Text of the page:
The ruling National Democratic Congress (NDC) has called off its planned street rally to celebrate the favourable verdict given it by the Supreme Court exactly one year ago, DAILY GUIDE can confirm.
The General Secretary of the NDC, Johnson Asiedu Nketia, who would have presided over such an event, yesterday stated on Peace Fm that he had no idea about such plans and if there were such plans, he was not part of it, citing a possible “miscommunication.”
According to him, it would have been insensitive for the NDC to carry through its planned celebration, given the challenges plaguing the country, including the devastating cholera outbreak and the menacing threat of a possible Ebola outbreak.
He said assembling multitudes in the midst of the health hazard is not in the interest of the party.
Already, the NDC has been running radio jingles about its planned mega rally at Mantse Agbona in Accra, to celebrate its victory after an unprecedented presidential election petition filed against then caretaker President John Dramani Mahama, the NDC and the Electoral Commission (EC) by three prominent people of the opposition New Patriotic Party (NPP) had gone in Mahama’s favour.
Asiedu Nketia, popularly called General Mosquito, said he would have nothing to do with the rally if the people behind it went against his wise counsel, saying that he was at his village at Seikwa preparing to bury his mother.
He also said the chairman of the party, Kwabena Adjei, was in the northern part of the country, possibly campaigning for re-election in the NDC October conference.
The Supreme Court verdict created a lot of anxiety in the country as majority of Ghanaians saw it (verdict) as having been tilted by the court. They wondered why the Electoral Commission was charged by the Supreme Court to undertake some electoral reforms, if indeed the EC did conduct the 2012 presidential election without blemish.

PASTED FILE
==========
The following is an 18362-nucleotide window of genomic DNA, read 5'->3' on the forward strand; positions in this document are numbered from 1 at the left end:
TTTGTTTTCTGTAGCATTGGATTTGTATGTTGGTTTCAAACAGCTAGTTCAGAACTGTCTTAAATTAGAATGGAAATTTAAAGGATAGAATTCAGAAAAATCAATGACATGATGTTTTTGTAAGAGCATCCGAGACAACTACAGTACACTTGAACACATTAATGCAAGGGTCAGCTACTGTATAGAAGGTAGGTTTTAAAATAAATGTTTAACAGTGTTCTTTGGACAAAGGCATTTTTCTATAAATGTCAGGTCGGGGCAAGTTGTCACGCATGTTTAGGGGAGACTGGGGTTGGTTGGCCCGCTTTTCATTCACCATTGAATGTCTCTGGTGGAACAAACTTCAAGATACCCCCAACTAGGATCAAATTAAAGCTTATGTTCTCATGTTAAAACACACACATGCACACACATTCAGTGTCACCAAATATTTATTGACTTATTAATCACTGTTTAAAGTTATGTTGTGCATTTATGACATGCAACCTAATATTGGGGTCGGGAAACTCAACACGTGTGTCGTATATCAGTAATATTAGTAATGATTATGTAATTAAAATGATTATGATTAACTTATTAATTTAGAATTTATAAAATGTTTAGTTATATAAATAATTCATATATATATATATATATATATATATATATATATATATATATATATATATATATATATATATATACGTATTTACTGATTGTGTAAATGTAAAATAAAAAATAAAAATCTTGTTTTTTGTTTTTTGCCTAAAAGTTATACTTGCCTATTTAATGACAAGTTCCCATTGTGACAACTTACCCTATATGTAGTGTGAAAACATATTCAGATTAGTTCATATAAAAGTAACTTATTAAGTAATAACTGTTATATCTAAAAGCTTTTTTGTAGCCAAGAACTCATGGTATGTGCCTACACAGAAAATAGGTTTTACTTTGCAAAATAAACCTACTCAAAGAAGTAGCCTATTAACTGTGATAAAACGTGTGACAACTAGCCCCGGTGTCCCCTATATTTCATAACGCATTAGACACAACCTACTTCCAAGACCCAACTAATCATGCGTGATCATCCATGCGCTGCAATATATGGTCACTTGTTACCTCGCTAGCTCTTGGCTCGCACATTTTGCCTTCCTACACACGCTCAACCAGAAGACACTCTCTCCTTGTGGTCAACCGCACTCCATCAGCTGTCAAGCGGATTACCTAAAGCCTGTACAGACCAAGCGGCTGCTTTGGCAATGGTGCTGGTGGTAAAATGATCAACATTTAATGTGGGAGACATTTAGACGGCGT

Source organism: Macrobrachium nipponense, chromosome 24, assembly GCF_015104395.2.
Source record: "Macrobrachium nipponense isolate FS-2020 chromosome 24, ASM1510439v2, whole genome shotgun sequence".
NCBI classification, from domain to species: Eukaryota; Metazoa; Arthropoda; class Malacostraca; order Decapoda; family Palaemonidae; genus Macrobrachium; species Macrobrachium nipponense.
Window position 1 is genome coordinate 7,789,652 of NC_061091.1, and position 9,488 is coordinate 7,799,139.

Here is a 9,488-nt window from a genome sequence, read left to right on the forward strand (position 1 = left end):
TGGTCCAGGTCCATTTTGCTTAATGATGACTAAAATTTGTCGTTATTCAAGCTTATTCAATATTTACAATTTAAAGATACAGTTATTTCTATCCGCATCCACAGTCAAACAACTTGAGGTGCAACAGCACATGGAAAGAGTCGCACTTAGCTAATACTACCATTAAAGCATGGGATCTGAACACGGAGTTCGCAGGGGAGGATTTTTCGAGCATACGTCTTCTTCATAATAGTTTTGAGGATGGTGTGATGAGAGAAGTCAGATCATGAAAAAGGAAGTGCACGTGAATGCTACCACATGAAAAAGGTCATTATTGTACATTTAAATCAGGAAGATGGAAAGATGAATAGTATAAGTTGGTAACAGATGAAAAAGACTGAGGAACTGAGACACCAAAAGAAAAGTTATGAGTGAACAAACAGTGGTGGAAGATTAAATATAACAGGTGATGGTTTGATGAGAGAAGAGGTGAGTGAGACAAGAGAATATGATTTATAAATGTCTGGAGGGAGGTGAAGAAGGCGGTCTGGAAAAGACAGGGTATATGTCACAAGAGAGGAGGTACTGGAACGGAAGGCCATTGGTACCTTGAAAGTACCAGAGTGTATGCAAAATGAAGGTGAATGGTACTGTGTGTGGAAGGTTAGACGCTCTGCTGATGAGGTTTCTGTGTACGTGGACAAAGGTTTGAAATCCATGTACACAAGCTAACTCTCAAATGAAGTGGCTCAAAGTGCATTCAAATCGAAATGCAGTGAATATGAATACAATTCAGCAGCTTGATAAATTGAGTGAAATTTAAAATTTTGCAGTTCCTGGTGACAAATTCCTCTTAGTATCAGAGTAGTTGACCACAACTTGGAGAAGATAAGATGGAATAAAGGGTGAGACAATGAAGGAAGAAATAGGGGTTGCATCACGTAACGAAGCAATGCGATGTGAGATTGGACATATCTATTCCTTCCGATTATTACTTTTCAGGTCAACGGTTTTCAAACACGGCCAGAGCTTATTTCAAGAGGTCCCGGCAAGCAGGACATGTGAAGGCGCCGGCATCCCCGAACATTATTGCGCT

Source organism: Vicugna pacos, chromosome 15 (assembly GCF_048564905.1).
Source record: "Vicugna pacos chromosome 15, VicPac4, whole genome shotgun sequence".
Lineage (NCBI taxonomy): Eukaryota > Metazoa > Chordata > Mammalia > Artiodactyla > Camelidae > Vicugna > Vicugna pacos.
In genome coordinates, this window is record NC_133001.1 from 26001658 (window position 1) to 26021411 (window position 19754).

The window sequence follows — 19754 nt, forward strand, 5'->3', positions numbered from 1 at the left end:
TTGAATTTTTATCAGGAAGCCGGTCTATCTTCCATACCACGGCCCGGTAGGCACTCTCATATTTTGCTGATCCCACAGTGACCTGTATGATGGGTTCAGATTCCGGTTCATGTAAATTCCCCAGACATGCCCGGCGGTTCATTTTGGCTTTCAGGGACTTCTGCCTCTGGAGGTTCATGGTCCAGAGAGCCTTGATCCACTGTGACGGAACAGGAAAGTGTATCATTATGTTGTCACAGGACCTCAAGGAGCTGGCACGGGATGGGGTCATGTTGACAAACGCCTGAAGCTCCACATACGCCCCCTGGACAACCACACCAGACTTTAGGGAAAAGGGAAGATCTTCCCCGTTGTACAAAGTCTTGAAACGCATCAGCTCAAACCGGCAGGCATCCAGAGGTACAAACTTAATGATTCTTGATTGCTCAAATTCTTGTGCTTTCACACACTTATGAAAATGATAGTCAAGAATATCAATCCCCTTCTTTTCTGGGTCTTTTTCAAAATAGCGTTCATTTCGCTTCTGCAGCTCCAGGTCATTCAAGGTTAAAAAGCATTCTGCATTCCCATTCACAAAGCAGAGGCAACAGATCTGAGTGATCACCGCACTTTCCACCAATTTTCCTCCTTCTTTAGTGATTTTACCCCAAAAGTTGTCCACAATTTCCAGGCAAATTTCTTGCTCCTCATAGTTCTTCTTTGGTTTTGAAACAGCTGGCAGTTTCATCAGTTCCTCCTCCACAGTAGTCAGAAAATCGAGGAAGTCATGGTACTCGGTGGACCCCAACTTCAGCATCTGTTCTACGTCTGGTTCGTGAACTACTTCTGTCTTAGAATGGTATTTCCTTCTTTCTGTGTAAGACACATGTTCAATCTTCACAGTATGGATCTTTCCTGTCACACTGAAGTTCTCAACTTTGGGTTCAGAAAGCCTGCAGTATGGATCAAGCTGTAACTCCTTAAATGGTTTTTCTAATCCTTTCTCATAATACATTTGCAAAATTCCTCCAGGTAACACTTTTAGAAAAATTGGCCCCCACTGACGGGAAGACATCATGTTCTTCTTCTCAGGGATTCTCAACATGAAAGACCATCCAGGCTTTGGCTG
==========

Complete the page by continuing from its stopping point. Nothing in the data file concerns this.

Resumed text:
Exactly a year after the verdict – August 29 – there seems to be confusion as several civil society groups plan to hit the street to protest the EC’s reluctance to carry out the electoral reforms.
“The reforms suggested by some of the Supreme Court Judges after the eight-month petition hearing to be implemented to help make Ghana elections credible, have been blatantly ignored by the EC,” a UK-based group, Concerned Ghanaians Against Electoral Fraud (COGEF-UK), has noted in a stament.
The group plans to hit principal streets in the UK on the first anniversary of the Supreme Court verdict.
Political parties have long submitted proposals for reforms to the EC, but according to Mathew Opoku Prempeh, the NPP Member of Parliament for Manhyia South in the Ashanti Region, the EC had not shown any commitment to considering those proposals.
On the first year anniversary of the verdict, policy think-tank IMANI Ghana, has scheduled a public forum to mount pressure on the EC to implement the reforms suggested by the various stakeholders.
“ Last year, Ghana proved to the world that the practice of electoral democracy is rooted in our politics when after the most contentious election in its recent history, the losing party took the unprecedented step of seeking legal redress from the Supreme Court,” Franklin Cudjoe, Executive Director of IMANI Ghana, stated in a release.
“From February to August 2013, the country witnessed an exhaustive and tensed legal contest that culminated in a marginal verdict for the incumbent on 29 August. However, the Supreme Court conceded that Ghana’s electoral system could benefit from some reforms that will in the future reduce the likelihood of ambiguity and unfairness,” IMANI stated.
The forum will be addressed by Prof Kwasi Prempeh, a renowned expert in constitutional law. He has lectured at the Seton State University, Newark, New Jersey and is also a Visiting Professor for the Ghana Institute of Management and Public Administration (GIMPA).
Source: Daily Graphic
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